One of the most successful strategies a politician or political party can pursue is to dress themselves in the language of those that oppose their policy agendas. This serves the purpose of confusing and dividing potential supporters of the opposition and acts as an election tactic to appeal to middle ground or swing voters who are turned off by polarised political discourse. In Taiwan, the latest example of this comes from KMT New Taipei City Mayor (and aspirant 2016 Presidential candidate) Eric Chu (朱立倫).
In an op-ed piece whose title is a perfect example of the utilisation of vague metaphor (“Turn into a blue magpie or a ring-necked pheasant”), Mayor Chu appears to caution against ‘putting all of Taiwan’s eggs in the China basket’. Except that a closer reading suggests that is the impression he wanted to give but not the actual meaning he conveyed:
As the world eyes the vast Chinese market, Taiwan should be concerned about whether it has missed its chance to pick which basket it wants to put its eggs in…
… the mayor said that although everyone knows the old adage warning people not to put all their eggs into one basket, few are thinking seriously about what choice of baskets Taiwan has.
“When the world is eyeing the China basket, what Taiwan should fear most is that it has missed its chance to select its baskets,” he said.
Chu said the nation has had time to choose, citing as an example of Taiwan’s nearsightedness the lessons learned from his interactions with new immigrants over the years.
“When you only see China and can’t see Indonesia, with its 300 million-strong population, what kind of a world perspective is that?” he asked. “When you have only Taiwan in your heart, is that caring for Taiwan? Or is it behaving like a mama’s boy that can’t reach out to the world?”
“When Taiwanese are busy embracing or hating China, it becomes the whole world in their eyes, overshadowing everything else,” the mayor added.
The activists protesting the cross-strait service trade pact have now heard many experts talk about the agreement, Chu said, adding that he hopes this makes them realize that the key issue is determining whether Taiwan still has the option of joining regional free-trade blocs.
If we look closely, it seems that Chu’s real message is not that Taiwan shouldn’t put all its eggs in the China basket but that Taiwan has missed its chance to not put all its eggs into the China basket.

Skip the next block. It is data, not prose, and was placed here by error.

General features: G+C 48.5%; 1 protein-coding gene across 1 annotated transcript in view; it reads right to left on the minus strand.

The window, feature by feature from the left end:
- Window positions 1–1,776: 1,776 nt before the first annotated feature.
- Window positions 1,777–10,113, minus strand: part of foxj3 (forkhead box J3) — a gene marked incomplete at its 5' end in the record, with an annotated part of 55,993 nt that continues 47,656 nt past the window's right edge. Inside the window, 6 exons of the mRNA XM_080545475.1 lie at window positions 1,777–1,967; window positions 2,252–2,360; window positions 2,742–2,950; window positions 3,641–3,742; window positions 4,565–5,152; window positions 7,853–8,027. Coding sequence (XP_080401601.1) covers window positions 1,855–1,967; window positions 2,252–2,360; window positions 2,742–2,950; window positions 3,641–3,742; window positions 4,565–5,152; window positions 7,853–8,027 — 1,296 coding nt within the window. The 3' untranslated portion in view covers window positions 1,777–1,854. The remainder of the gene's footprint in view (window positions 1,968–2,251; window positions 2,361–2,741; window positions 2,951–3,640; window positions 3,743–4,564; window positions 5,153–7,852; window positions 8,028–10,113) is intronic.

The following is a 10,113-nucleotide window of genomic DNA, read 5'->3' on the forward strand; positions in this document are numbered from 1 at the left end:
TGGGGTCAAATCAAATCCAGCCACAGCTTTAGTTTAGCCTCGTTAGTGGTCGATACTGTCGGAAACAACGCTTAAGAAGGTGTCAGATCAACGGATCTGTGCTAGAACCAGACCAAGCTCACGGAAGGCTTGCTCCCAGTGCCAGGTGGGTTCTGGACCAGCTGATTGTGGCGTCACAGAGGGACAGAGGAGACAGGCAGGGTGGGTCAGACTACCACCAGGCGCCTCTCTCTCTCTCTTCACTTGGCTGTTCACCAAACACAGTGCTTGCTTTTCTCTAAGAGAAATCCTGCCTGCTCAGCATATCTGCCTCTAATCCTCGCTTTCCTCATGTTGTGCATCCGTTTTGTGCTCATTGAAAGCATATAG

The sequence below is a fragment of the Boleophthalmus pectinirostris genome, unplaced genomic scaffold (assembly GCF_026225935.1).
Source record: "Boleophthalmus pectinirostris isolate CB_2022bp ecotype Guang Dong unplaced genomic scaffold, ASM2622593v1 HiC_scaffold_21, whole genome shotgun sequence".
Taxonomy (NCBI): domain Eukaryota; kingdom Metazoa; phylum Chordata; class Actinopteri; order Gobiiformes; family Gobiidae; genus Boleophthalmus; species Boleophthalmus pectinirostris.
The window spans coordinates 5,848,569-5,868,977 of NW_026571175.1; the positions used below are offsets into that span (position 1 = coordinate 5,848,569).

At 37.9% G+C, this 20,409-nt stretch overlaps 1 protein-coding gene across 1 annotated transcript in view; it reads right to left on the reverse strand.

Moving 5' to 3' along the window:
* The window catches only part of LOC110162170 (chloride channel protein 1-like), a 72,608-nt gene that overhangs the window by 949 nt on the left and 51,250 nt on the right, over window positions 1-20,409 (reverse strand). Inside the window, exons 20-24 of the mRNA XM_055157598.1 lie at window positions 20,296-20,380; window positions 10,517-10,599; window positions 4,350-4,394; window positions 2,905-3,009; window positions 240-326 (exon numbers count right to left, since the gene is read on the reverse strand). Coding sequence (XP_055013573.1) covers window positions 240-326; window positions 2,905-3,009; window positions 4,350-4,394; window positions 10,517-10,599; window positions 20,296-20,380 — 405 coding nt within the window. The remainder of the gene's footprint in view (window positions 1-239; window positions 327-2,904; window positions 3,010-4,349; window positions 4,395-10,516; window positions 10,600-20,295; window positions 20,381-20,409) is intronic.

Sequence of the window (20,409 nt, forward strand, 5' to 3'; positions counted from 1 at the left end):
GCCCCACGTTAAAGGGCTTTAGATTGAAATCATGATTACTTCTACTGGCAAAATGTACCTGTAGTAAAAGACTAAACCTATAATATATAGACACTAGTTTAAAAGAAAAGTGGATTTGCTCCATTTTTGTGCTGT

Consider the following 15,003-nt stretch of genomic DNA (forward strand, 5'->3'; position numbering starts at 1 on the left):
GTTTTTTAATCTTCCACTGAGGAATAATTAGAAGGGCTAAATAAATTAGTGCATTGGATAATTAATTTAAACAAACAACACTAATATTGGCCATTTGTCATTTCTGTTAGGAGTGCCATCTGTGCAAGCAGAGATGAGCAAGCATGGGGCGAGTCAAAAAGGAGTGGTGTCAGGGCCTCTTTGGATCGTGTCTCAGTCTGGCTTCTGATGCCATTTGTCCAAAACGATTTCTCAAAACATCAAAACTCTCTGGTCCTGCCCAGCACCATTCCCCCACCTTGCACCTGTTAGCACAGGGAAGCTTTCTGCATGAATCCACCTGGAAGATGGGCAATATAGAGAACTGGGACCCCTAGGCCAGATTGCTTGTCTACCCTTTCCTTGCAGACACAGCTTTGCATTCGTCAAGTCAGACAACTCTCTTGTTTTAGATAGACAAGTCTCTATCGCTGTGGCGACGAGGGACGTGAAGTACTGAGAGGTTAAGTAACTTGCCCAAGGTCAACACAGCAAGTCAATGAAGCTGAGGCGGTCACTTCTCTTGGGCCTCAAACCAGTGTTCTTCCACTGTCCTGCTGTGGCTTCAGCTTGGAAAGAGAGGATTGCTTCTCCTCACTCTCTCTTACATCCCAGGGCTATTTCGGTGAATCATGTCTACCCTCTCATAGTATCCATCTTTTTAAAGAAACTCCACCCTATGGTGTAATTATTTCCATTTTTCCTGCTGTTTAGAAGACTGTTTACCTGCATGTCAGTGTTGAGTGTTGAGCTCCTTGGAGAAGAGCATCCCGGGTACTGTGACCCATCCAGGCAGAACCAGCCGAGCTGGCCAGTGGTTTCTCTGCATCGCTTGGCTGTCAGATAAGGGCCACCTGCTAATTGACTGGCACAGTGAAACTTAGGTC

Chu is in effect saying that there are few or no other baskets for Taiwan to put its eggs into because Taiwanese wasted time being consumed with the question of whether to build greater or lesser economic dependence on the Chinese economy. In it’s own circuitous way, Mayor Chu is in fact reaffirming President Ma’s repeatedly intoned policy of 'Going to the world through China’, and is castigating Taiwanese for prioritising their own nation’s economic security, depicting it as an act of immature obstinacy that is the opposite of genuine concern for the country’s welfare.
Next comes the clever part. Chu says that Taiwanese are both too busy embracing or hating China, and as a result they have blinded themselves to opportunities elsewhere. This, on the surface is entirely reasonable but what it actually does it draw a moral equivalence between the two, giving the impression that those who distrust closer economic integration with, or dependence on, the Chinese economy reject the idea of developing trade relations with other countries. This impression is reinforced by the linguistic disparity between the two - 'embrace’ is a weaker word than 'hate’. A fairer binary dichotomy would have been to say …
“When Taiwanese are busy blindly fawning over or hating China…“
Finally, Chu utilises the language of the wise patriarch in his desire to make the [ant-CSSTA] activists realise that the 'key issue is determining whether Taiwan still has the option of joining regional free-trade blocs.’ And it is here that we see Chu is absolutely toeing the KMT party line and echoing President Ma’s position by framing the debate over the CSSTA not as a question of putting all Taiwan’s eggs into the China basket or whether the trade agreement is actually beneficial for Taiwan’s economy, but as a discussion over the possibility of Taiwan joining regional free-trade blocks if the trade agreement is not passed, the conclusion to such a discussion having already been determined.
The subtext is clear - 'we need to discuss Taiwan’s exclusion from regional trade blocs (as a result of not passing the CSSTA)’. There is no discussion of whether membership of regional free-trade blocs is necessary for Taiwan’s economic development, no discussion of the dangers to democracy, rights, and the environment posed by signing away economic and political sovereignty through vague corporate trans-national plutocratic agreements like TPP or CERP, no discussion of the multitude of other ways in which Taiwanese could add massive amounts of value to their economy if only they weren’t so insecure about doing business with non-Mandarin speaking countries or stopped to consider whether pouring concrete on the Taiwanese environment is a sustainable engine of economic growth into the future.
No, the only discussion this Government wants is about how to convince Taiwanese that there is only one route forward for Taiwan’s economic development - putting all of Taiwan’s eggs into the China basket in the blind hope that the country then gets invited to the dining room to scavenge off the table scraps left over by the larger economies for whose profit these regional integration and trade liberalisation agreements have been set up.